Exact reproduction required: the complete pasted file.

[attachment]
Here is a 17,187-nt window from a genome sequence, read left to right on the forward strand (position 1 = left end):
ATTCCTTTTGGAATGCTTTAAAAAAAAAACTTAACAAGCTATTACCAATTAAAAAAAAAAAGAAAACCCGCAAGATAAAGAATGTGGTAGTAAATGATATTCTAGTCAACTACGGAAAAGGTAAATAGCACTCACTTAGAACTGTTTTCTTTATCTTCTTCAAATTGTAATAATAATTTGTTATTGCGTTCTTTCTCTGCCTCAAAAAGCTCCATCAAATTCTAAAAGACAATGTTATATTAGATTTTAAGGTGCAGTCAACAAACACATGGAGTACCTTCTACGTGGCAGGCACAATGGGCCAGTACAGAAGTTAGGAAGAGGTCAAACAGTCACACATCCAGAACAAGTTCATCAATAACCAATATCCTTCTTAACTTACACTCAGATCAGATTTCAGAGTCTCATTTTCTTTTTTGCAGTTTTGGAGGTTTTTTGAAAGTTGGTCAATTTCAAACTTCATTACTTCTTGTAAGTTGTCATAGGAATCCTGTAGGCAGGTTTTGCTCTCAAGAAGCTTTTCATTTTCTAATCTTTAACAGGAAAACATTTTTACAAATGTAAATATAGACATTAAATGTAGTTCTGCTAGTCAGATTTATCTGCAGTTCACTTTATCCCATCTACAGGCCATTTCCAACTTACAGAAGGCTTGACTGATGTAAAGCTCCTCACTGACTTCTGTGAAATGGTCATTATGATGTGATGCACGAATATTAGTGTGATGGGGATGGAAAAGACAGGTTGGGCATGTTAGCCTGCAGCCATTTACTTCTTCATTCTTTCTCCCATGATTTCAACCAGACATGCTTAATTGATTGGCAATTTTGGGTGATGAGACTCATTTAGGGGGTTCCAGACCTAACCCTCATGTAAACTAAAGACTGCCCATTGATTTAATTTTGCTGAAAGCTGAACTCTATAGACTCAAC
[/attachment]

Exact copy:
Here is a 17,187-nt window from a genome sequence, read left to right on the forward strand (position 1 = left end):
ATTCCTTTTGGAATGCTTTAAAAAAAAAACTTAACAAGCTATTACCAATTAAAAAAAAAAAGAAAACCCGCAAGATAAAGAATGTGGTAGTAAATGATATTCTAGTCAACTACGGAAAAGGTAAATAGCACTCACTTAGAACTGTTTTCTTTATCTTCTTCAAATTGTAATAATAATTTGTTATTGCGTTCTTTCTCTGCCTCAAAAAGCTCCATCAAATTCTAAAAGACAATGTTATATTAGATTTTAAGGTGCAGTCAACAAACACATGGAGTACCTTCTACGTGGCAGGCACAATGGGCCAGTACAGAAGTTAGGAAGAGGTCAAACAGTCACACATCCAGAACAAGTTCATCAATAACCAATATCCTTCTTAACTTACACTCAGATCAGATTTCAGAGTCTCATTTTCTTTTTTGCAGTTTTGGAGGTTTTTTGAAAGTTGGTCAATTTCAAACTTCATTACTTCTTGTAAGTTGTCATAGGAATCCTGTAGGCAGGTTTTGCTCTCAAGAAGCTTTTCATTTTCTAATCTTTAACAGGAAAACATTTTTACAAATGTAAATATAGACATTAAATGTAGTTCTGCTAGTCAGATTTATCTGCAGTTCACTTTATCCCATCTACAGGCCATTTCCAACTTACAGAAGGCTTGACTGATGTAAAGCTCCTCACTGACTTCTGTGAAATGGTCATTATGATGTGATGCACGAATATTAGTGTGATGGGGATGGAAAAGACAGGTTGGGCATGTTAGCCTGCAGCCATTTACTTCTTCATTCTTTCTCCCATGATTTCAACCAGACATGCTTAATTGATTGGCAATTTTGGGTGATGAGACTCATTTAGGGGGTTCCAGACCTAACCCTCATGTAAACTAAAGACTGCCCATTGATTTAATTTTGCTGAAAGCTGAACTCTATAGACTCAAC